11.] And this both in speaking and acting. If any one speaketh (as a προφήτης or διδάσκαλος, see 1Corinthians 12:8, 1Corinthians 12:10, where the several branches of this gift are laid out), speaking (understand λαλοῦντες, from the former construction, not λαλείτω) as oracles (not, “the oracles;” the meaning is not, speaking in accord with Scripture, but, speaking what he does speak, as God’s sayings, not his own: as a steward, “non liberalis de proprio sed de alieno,” as Gerh. on the last verse. On λόγια, see note, ref. Heb.) of God: if any one ministereth (in Romans 12:8; 1Corinthians 12:28, we have the several parts of this διακονία laid out), (διακονοῦντες) as (see above) out of (as his store and power of ministration) the power (thus to minister) which God bestoweth (ἐπιχορηγέω is commoner than the simple word: cf. 2Peter 1:11; 2Corinthians 9:10; Galatians 3:5; Colossians 2:19: and ἐπιχορηγία Philippians 1:19; Ephesians 4:16. From signifying the supply of means to furnish a chorus for the public performances at Athens, it came to mean generally, to supply, or furnish): that (aim and end of all this, as of every act both of the Christian community and of the Christian man) in all things (not, as De Wette, in all of you as His organs, referring to John 13:31, John 17:10: but as in ref. The fact that all things are referred to God and done as of and to Him, is His being glorified in the Christian church. Œc. gives as an altern., ἐν πᾶσιν ἔθνεσιν, which is still more in fault) God may be glorified through Jesus Christ (“sicut a Deo per Christum omnia beneficia ad nos descendunt, ita quoque … per Christum omnia ad Dei gloriam referri debent.” Gerh.), to whom (viz. to God, as the main subject of the foregoing, and also because ἡ δόξα refers back to δοξάζηται. Grot., Calov., Steiger, al. refer the words to Christ, which is not so natural here, seeing that διὰ Ἰησοῦ χριστοῦ is introduced only secondarily. The case is very similar to Hebrews 13:21, where see note. See similar doxologies, ch. 5:11; Romans 11:36; Ephesians 3:21) is the glory and the might (exactly so in Revelation 1:6; see also ib. 5:13) to the ages of the ages (i. e., for ever and ever, see note, 1Timothy 1:17). Amen (is, as Harl., not a note of conclusion, but of strong emotion of heart).
12-19.] Exhortations (see summary above) in reference to the trial of affliction which they were to undergo: and that, in view of the end of things. The section falls into three parts: 1) vv. 12, 13,—these sufferings, as participation in Christ’s sufferings, are to be rejoiced in, as in prospect of participation of His glory also: 2) 14-16—if really sufferings for Christ, the glory of Christ already rests on you: take care then that they be verily sufferings for Him: 3) 17, 18, these sufferings are a part of the coming judgment which begins at the house of God. Then ver. 19 concludes. This passage is no repetition of ch. 3:13-4:6, which treated of their sufferings with reference to their inflictors: whereas this proceeds wholly on reference to a Christian’s own inner hopes, and considerations within the church itself.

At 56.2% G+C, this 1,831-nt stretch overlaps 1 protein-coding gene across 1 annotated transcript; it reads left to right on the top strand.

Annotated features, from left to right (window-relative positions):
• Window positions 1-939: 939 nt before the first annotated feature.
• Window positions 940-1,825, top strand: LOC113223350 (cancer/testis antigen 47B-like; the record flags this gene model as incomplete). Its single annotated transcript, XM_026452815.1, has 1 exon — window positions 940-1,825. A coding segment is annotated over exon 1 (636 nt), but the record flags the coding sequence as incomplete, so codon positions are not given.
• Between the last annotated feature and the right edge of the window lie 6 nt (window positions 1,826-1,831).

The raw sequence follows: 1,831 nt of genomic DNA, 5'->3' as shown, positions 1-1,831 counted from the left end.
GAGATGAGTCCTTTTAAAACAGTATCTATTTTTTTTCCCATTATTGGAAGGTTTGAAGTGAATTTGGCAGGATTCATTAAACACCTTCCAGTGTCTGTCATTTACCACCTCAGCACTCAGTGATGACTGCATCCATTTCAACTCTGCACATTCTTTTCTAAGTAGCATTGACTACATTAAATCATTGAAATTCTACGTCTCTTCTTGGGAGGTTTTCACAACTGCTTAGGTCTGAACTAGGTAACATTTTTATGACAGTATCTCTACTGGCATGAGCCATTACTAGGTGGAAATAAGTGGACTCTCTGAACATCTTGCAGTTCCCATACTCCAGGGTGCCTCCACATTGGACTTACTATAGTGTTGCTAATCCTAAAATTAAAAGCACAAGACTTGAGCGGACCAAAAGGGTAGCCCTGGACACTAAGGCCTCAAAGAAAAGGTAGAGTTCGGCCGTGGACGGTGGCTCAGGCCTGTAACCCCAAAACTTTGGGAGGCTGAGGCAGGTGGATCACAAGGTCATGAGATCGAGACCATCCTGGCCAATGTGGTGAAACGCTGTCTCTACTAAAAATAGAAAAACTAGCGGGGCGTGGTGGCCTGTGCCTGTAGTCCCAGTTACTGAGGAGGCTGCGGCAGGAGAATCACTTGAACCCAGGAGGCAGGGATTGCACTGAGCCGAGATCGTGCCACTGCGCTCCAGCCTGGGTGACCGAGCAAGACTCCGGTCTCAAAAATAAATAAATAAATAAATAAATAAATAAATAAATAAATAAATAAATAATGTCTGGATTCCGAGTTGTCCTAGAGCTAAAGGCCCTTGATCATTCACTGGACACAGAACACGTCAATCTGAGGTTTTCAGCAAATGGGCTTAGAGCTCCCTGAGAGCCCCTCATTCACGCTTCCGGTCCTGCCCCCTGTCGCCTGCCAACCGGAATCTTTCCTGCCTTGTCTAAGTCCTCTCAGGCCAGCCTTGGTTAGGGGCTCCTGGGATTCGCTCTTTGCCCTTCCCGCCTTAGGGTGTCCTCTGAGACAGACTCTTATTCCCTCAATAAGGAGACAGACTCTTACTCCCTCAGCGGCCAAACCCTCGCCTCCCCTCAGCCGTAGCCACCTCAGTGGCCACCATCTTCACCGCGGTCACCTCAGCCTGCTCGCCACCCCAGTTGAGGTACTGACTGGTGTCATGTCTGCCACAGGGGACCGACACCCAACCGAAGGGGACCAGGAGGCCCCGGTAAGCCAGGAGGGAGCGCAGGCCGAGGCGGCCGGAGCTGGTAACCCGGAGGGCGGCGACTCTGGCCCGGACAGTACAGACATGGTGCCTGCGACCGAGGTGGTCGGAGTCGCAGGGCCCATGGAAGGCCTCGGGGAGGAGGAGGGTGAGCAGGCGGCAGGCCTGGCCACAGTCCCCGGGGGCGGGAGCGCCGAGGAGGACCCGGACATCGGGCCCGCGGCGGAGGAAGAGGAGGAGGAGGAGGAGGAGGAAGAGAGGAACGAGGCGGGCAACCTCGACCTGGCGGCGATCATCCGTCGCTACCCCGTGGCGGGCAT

12, 13.] See above.
12.] Beloved (so ch. 2:11; here it begins an affectionate address in which comfort and joy is about to be introduced), be not astonished at (see on ver. 4: think it not a thing alien from you, in which you are not at home. St. Peter himself ἐξενίζετο at our Lord’s sufferings, when he said ἵλεώς σοι, κύριε. On the construction with dat. of reference, cf. Brasidas, Thuc. iv. 85, θαυμάζω δὲ τῇ τε ἀποκλείσει μου τῶν πυλῶν, καὶ εἰ μὴ κ.τ.λ.: and Winer, § 31. 1. f) the passing through the fire (πύρωσις, lit. burning: in its later use, smelting, trying of metal by fire: cf. Psalm 65:10 LXX, ἐπύρωσας ἡμᾶς, ὡς πυροῦται τὸ ἀργύριον: Proverbs 27:21, δοκίμιον ἀργυρίῳ καὶ χρυσῷ πύρωσις. See also Revelation 3:18. Œc. says, πύρωσιν τὰς θλίψεις εἰπών, ἐνέφῃνεν ὡς διὰ δοκιμασίαν αὐτοῖς αὗται) which is taking place (γινομένῃ (not τῇ γινομένῃ) may be rendered “taking place,” as predicate after πυρώσει: so that the object of their astonishment was τὸ τὴν ἐν αὐτοῖς πύρωσιν γίνεσθαι: the sentence would thus stand, “at the πύρωσις in your case happening for a πειρασμός to you.” But this is not grammatically necessary, and would be pragmatically hardly justifiable: because it would take the occurrence of the πύρωσις for granted, and make its purpose alone matter of astonishment: which was not so) in your case (ἐν ὑμῖν is rendered “among you” by De Wette and Huther (einige in eurer Mitte betreffende, De W.), and this may be: we can hardly say with Wiesinger that it is afterwards treated as a trial for all: the εἰ ὀνειδίζεσθε and εἴ (τις πάσχει) ὡς χριστιανός necessarily assume that there were exceptions from the supposition. But I prefer the other rendering, as the Apostle evidently is in this and the next verse speaking generally) for a trial to you (ὑμῖν, dat. commodi), as if (explanatory of ξενίζεσθε) some strange thing were happening to you (συμβαίνοντος, as Bengel, “temere:” were falling by chance on you: opposed to πρὸς πειρασμὸν γινομένῃ, done with a purpose, by One who knows how to serve that purpose):
13.] but in as far as (καθό, not “in that,” “inasmuch as,” E. V., nor quando, Pott: see reff.) ye are partakers with the sufferings of Christ (i. e. have a share, in your own persons, of those sufferings which He personally bare: cf. 2Corinthians 4:10; Philippians 3:10; Hebrews 13:13 &c. It is not the sufferings of Christ mystical in His Body the church (cf. Colossians 1:24) which are meant: in these the readers might bear their part, but could hardly be said κοινωνεῖν), rejoice, that (ἵνα simply of the scope of that joy, as the preparation for what follows) ye may also at (in, i. e. “in the day or time of:” not to be taken with χαρῆτε, as indicating that at which or because of which the joy takes place) the revelation of His glory rejoice (aor.: χαίρετε before, of the habit of life; now χαρῆτε, of the single event of that day) exulting (“quia prius illud cum dolore et tristitia mixtum est, secundum cum exultatione conjungit.” Calv.).